Russian men’s figure skater Evgeni Plushenko has been strutting around, announcing that men’s figure skating isn’t figure skating without the quad. In the other corner are the several top men’s figure skaters who don’t have the quad, but have what Plushenko no longer has: stellar footwork, spins, energy, and speed.
Canadian men introduced the quad to men’s competition. Kurt Browning landed it for the first time in competition successfully; Elvis Stojko landed a quad combo for the first time in competition successfully. And so it’s a tad strange to see Canadian men after Elvis left the ice rink, to no longer even attempt the quad at the Olympics, while others not only master it but also try for two quad jumps in the 4.5-minute free skate.
The CTV commentators said that the quad sucks energy out of a skater, and perhaps executing Level 4 footwork (apparently, the highest level of footwork and one that Canada’s newest men’s champion does) after doing a quad is the real challenge. After Plushenko executed his quad combo to open his free skate, he noticeably slowed down and never picked up. And not only was his speed was slower than one would expect, especially after all his braggadocio, his footwork couldn’t touch Chan’s or some of the other skaters, and he looked ugly inflexible in his spins.
Meanwhile, the skaters without the quad relied heavily on tripe Axels and triple-triple combos to get those high technical scores. Some, particularly Johnny Weir, stopped an awful lot, a great way to conserve energy and be better able to execute the difficult elements. It may’ve looked balletic, but it was a bit of a cheat.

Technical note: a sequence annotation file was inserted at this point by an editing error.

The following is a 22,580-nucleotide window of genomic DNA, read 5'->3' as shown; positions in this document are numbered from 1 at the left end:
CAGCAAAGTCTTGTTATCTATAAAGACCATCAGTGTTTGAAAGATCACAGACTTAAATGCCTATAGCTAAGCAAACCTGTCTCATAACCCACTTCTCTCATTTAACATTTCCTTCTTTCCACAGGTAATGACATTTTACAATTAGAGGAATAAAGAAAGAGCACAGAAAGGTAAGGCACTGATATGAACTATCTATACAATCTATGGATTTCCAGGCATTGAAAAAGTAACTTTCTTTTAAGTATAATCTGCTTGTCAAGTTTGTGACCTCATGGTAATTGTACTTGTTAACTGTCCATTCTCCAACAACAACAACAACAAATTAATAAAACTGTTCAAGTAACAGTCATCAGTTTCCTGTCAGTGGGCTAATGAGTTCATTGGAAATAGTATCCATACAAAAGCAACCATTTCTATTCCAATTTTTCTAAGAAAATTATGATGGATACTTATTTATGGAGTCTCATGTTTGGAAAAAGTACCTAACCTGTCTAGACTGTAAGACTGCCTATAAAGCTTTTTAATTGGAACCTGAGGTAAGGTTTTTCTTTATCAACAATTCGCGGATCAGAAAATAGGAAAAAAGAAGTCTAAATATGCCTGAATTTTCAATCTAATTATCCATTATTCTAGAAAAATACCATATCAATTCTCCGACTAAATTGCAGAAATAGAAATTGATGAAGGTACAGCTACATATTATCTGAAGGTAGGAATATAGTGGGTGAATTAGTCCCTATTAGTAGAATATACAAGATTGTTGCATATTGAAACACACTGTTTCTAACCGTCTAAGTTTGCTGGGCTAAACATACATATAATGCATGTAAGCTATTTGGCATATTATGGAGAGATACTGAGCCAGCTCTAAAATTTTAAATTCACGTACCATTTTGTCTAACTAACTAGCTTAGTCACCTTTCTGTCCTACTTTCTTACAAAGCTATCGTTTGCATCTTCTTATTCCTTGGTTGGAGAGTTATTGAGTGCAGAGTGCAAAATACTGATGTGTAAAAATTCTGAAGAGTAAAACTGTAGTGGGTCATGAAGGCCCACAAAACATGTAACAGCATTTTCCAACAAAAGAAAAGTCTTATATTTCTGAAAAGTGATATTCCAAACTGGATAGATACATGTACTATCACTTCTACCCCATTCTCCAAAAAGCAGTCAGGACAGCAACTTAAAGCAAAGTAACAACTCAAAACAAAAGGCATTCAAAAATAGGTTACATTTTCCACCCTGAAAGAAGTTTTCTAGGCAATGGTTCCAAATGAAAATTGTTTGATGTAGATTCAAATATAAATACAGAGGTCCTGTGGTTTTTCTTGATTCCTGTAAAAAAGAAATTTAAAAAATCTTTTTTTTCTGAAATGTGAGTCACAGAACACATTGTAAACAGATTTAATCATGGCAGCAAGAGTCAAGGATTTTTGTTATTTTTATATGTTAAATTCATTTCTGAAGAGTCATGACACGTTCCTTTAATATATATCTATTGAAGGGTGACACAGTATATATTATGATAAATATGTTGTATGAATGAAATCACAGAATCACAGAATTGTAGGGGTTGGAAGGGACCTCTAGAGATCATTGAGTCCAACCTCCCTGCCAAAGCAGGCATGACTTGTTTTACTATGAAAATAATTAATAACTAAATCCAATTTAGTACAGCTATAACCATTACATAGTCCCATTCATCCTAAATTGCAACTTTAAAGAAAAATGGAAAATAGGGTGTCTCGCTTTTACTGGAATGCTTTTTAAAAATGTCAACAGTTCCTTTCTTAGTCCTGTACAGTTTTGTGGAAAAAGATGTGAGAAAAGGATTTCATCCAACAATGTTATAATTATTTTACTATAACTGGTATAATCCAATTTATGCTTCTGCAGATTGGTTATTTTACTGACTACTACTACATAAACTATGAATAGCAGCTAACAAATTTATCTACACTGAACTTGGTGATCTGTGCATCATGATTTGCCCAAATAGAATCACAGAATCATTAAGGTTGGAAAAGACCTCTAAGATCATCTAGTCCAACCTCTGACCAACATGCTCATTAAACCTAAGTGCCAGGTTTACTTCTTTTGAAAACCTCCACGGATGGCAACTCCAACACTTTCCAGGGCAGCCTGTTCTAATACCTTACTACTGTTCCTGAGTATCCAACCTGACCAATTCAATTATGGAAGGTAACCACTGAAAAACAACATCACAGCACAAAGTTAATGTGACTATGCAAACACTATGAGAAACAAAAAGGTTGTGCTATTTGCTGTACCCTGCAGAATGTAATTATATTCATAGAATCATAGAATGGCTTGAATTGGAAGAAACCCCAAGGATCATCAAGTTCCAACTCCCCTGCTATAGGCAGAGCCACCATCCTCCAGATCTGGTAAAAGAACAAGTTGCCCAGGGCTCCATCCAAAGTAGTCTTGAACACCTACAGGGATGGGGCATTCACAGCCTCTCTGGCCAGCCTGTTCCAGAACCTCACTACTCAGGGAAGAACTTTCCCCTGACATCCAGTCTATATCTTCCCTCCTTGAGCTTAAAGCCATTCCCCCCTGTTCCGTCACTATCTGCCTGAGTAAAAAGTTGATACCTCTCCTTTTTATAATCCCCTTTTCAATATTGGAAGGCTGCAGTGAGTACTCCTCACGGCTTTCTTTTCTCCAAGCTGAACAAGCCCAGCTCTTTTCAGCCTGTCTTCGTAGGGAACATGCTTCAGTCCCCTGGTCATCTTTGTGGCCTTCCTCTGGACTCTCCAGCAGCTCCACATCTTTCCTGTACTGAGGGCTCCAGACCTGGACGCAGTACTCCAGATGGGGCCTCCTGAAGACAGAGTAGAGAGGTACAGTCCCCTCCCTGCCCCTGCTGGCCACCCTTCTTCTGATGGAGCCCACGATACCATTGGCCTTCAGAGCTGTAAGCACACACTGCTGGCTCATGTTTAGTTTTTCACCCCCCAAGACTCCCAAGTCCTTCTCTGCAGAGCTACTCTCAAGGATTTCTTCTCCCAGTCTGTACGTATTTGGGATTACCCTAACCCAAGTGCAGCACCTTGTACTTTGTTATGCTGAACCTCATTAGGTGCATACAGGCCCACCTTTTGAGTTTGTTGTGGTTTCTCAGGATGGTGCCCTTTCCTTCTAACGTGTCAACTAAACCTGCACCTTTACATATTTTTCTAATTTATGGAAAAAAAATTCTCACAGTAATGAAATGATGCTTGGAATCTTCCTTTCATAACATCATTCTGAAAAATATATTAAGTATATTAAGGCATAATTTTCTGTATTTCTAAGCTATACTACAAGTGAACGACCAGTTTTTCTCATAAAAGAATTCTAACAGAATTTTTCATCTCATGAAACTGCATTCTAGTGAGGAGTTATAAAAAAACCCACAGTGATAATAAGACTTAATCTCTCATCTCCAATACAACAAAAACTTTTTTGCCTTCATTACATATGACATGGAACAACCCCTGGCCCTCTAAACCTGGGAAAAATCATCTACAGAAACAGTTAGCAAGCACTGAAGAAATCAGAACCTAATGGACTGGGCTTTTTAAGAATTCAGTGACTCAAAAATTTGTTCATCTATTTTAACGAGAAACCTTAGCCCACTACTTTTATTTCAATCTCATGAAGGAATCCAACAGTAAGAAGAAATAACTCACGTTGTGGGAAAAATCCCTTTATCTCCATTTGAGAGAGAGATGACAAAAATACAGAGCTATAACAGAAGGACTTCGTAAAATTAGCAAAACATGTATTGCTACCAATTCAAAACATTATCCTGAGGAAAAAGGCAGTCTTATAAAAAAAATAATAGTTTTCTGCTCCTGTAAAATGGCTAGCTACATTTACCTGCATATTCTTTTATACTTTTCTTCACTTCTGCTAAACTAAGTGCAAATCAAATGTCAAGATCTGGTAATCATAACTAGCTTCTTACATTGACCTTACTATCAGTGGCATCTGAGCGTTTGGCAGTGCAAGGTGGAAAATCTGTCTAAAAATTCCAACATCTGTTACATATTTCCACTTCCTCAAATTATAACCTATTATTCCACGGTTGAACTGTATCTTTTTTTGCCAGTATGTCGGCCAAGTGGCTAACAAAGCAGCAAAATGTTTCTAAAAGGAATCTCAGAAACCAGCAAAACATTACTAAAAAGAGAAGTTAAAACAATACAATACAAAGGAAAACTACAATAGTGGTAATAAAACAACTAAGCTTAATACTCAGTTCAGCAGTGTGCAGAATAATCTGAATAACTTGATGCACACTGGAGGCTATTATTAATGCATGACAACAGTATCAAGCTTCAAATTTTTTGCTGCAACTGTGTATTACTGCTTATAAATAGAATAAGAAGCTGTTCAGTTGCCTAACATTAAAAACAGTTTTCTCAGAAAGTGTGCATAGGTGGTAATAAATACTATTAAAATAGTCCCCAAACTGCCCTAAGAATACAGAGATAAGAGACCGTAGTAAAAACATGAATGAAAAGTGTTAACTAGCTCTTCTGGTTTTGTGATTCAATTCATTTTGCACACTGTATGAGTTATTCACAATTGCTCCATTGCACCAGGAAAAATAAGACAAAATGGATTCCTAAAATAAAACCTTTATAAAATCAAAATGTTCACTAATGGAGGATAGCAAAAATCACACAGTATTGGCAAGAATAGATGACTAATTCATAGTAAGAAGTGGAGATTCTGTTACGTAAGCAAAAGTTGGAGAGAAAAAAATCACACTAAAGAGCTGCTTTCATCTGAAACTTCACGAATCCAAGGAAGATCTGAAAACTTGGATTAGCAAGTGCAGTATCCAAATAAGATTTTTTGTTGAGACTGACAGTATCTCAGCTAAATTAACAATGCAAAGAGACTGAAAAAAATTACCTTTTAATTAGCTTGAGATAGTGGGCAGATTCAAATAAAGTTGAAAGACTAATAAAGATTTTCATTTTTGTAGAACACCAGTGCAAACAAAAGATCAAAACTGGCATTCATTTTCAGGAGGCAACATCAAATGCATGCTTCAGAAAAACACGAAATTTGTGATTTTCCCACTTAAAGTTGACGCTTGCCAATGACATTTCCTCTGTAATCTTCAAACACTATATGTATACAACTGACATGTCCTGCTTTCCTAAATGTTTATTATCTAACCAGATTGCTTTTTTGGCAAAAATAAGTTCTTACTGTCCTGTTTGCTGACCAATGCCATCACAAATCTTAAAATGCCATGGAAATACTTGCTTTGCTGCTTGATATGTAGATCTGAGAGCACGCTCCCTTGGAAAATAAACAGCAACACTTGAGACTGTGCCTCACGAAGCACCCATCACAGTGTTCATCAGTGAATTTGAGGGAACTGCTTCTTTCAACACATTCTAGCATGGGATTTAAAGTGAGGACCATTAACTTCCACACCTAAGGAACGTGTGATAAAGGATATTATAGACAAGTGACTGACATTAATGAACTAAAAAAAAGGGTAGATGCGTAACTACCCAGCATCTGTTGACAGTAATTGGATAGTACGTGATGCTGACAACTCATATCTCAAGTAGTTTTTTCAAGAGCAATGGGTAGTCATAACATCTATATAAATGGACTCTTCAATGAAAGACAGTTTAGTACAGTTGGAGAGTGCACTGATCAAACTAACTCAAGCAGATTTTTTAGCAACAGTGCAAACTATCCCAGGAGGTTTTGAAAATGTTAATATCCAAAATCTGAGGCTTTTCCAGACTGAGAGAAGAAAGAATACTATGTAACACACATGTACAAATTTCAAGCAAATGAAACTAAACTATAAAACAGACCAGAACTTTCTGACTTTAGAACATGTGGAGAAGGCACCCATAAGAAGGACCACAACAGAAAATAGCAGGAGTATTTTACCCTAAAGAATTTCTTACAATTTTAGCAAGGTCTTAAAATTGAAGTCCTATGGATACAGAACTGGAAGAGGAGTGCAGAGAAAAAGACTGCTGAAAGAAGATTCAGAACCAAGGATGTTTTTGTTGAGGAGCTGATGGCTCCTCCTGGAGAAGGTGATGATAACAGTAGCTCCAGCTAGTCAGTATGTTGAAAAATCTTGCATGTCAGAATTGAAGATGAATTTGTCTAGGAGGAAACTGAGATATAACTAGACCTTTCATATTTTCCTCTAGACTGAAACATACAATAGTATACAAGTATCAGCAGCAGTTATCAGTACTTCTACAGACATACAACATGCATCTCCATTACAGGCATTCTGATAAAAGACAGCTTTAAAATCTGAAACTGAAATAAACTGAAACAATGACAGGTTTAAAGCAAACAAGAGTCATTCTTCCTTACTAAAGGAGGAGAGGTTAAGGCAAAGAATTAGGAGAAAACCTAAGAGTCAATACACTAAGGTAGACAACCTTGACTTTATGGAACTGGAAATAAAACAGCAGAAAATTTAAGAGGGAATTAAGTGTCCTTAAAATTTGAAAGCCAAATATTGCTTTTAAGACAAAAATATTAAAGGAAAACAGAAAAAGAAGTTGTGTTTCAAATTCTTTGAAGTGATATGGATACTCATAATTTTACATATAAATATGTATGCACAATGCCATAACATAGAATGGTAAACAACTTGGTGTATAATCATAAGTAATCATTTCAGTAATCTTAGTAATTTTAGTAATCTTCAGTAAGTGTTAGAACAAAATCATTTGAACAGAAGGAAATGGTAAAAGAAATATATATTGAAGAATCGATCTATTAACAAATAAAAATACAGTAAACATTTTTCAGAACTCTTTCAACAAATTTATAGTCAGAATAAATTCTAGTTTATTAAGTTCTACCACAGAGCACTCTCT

In the end, I still agree with the judges decision that Evan Lysacek won the Olympic gold, despite Plushenko’s pouting. He skated well, unlike Plushenko, and while Plushenko had the quad, Lysacek had everything else. With all due respect to our former champ, Elvis is wrong. Plushenko was not the champion. He relied entirely on the quad to get the gold; his footwork, speed, and most definitely his spins did not hold up to others. But I do agree that men’s is in a bit of a disaster zone and seems to be regressing.
But looking solely to the quad is not the answer. Skaters who can only jump are boring to watch; skaters who can only do the artistic and/or only the footwork are also a bit boring. Champions should come from the pool of men willing to push the jumping envelope – how about some new jumps, not just new quad combos – and to perfect the edges, speed, footwork, and spin elements, and to put all these elements together with stellar choreography and music that moves. Mastering the entire package is where the real challenge lies.